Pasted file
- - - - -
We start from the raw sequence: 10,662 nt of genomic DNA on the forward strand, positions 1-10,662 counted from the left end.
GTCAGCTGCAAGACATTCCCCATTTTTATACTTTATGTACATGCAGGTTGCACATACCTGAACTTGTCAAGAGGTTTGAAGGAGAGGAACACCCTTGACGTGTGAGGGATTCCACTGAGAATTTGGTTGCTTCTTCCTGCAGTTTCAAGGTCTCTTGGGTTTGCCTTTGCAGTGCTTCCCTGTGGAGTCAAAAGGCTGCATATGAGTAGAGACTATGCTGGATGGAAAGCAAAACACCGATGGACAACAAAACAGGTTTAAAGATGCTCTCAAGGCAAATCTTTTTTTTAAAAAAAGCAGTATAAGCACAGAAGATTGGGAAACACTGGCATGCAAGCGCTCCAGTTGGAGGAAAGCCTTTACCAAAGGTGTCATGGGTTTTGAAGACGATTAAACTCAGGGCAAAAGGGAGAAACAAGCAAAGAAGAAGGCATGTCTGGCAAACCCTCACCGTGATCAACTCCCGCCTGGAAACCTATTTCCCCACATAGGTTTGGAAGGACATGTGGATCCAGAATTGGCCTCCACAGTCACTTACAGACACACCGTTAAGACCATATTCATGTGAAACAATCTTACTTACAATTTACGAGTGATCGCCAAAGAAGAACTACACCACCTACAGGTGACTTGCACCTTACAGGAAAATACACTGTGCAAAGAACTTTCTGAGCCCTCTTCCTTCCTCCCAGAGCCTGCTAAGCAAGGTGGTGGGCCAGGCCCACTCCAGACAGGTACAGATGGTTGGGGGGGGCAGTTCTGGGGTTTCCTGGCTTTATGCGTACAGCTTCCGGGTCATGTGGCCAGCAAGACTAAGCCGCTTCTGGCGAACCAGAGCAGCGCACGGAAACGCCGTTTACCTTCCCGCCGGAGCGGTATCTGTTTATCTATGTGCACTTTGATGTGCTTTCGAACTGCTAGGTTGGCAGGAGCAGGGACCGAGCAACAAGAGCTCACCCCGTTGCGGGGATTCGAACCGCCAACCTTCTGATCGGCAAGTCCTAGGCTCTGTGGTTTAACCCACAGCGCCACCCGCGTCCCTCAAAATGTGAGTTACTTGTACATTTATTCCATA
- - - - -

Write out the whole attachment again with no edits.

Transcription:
We start from the raw sequence: 10,662 nt of genomic DNA on the forward strand, positions 1-10,662 counted from the left end.
GTCAGCTGCAAGACATTCCCCATTTTTATACTTTATGTACATGCAGGTTGCACATACCTGAACTTGTCAAGAGGTTTGAAGGAGAGGAACACCCTTGACGTGTGAGGGATTCCACTGAGAATTTGGTTGCTTCTTCCTGCAGTTTCAAGGTCTCTTGGGTTTGCCTTTGCAGTGCTTCCCTGTGGAGTCAAAAGGCTGCATATGAGTAGAGACTATGCTGGATGGAAAGCAAAACACCGATGGACAACAAAACAGGTTTAAAGATGCTCTCAAGGCAAATCTTTTTTTTAAAAAAAGCAGTATAAGCACAGAAGATTGGGAAACACTGGCATGCAAGCGCTCCAGTTGGAGGAAAGCCTTTACCAAAGGTGTCATGGGTTTTGAAGACGATTAAACTCAGGGCAAAAGGGAGAAACAAGCAAAGAAGAAGGCATGTCTGGCAAACCCTCACCGTGATCAACTCCCGCCTGGAAACCTATTTCCCCACATAGGTTTGGAAGGACATGTGGATCCAGAATTGGCCTCCACAGTCACTTACAGACACACCGTTAAGACCATATTCATGTGAAACAATCTTACTTACAATTTACGAGTGATCGCCAAAGAAGAACTACACCACCTACAGGTGACTTGCACCTTACAGGAAAATACACTGTGCAAAGAACTTTCTGAGCCCTCTTCCTTCCTCCCAGAGCCTGCTAAGCAAGGTGGTGGGCCAGGCCCACTCCAGACAGGTACAGATGGTTGGGGGGGGCAGTTCTGGGGTTTCCTGGCTTTATGCGTACAGCTTCCGGGTCATGTGGCCAGCAAGACTAAGCCGCTTCTGGCGAACCAGAGCAGCGCACGGAAACGCCGTTTACCTTCCCGCCGGAGCGGTATCTGTTTATCTATGTGCACTTTGATGTGCTTTCGAACTGCTAGGTTGGCAGGAGCAGGGACCGAGCAACAAGAGCTCACCCCGTTGCGGGGATTCGAACCGCCAACCTTCTGATCGGCAAGTCCTAGGCTCTGTGGTTTAACCCACAGCGCCACCCGCGTCCCTCAAAATGTGAGTTACTTGTACATTTATTCCATA